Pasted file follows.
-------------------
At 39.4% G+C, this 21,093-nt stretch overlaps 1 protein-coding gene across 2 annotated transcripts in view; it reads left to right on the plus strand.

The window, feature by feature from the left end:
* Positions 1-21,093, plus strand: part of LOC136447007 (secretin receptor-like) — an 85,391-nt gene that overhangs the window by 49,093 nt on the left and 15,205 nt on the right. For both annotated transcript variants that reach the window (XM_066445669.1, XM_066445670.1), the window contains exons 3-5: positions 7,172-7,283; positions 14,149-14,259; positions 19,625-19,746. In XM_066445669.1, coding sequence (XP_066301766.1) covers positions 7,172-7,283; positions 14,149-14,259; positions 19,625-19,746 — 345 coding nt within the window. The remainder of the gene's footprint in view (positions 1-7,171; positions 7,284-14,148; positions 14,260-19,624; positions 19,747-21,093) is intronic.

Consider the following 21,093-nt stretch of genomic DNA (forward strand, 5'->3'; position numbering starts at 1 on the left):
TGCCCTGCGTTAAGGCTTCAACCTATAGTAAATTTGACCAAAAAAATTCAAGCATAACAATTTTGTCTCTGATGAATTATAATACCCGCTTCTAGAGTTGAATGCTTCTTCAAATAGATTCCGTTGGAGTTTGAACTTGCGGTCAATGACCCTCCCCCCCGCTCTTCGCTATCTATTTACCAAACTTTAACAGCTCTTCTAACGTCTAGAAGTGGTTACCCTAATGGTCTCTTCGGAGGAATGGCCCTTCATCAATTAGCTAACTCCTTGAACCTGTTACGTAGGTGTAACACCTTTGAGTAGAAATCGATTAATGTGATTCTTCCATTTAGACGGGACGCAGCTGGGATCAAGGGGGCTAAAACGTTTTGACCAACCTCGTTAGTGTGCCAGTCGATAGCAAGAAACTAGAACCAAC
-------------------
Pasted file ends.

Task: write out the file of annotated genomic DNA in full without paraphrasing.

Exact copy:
At 39.4% G+C, this 21,093-nt stretch overlaps 1 protein-coding gene across 2 annotated transcripts in view; it reads left to right on the plus strand.

The window, feature by feature from the left end:
* Positions 1-21,093, plus strand: part of LOC136447007 (secretin receptor-like) — an 85,391-nt gene that overhangs the window by 49,093 nt on the left and 15,205 nt on the right. For both annotated transcript variants that reach the window (XM_066445669.1, XM_066445670.1), the window contains exons 3-5: positions 7,172-7,283; positions 14,149-14,259; positions 19,625-19,746. In XM_066445669.1, coding sequence (XP_066301766.1) covers positions 7,172-7,283; positions 14,149-14,259; positions 19,625-19,746 — 345 coding nt within the window. The remainder of the gene's footprint in view (positions 1-7,171; positions 7,284-14,148; positions 14,260-19,624; positions 19,747-21,093) is intronic.

Consider the following 21,093-nt stretch of genomic DNA (forward strand, 5'->3'; position numbering starts at 1 on the left):
TGCCCTGCGTTAAGGCTTCAACCTATAGTAAATTTGACCAAAAAAATTCAAGCATAACAATTTTGTCTCTGATGAATTATAATACCCGCTTCTAGAGTTGAATGCTTCTTCAAATAGATTCCGTTGGAGTTTGAACTTGCGGTCAATGACCCTCCCCCCCGCTCTTCGCTATCTATTTACCAAACTTTAACAGCTCTTCTAACGTCTAGAAGTGGTTACCCTAATGGTCTCTTCGGAGGAATGGCCCTTCATCAATTAGCTAACTCCTTGAACCTGTTACGTAGGTGTAACACCTTTGAGTAGAAATCGATTAATGTGATTCTTCCATTTAGACGGGACGCAGCTGGGATCAAGGGGGCTAAAACGTTTTGACCAACCTCGTTAGTGTGCCAGTCGATAGCAAGAAACTAGAACCAAC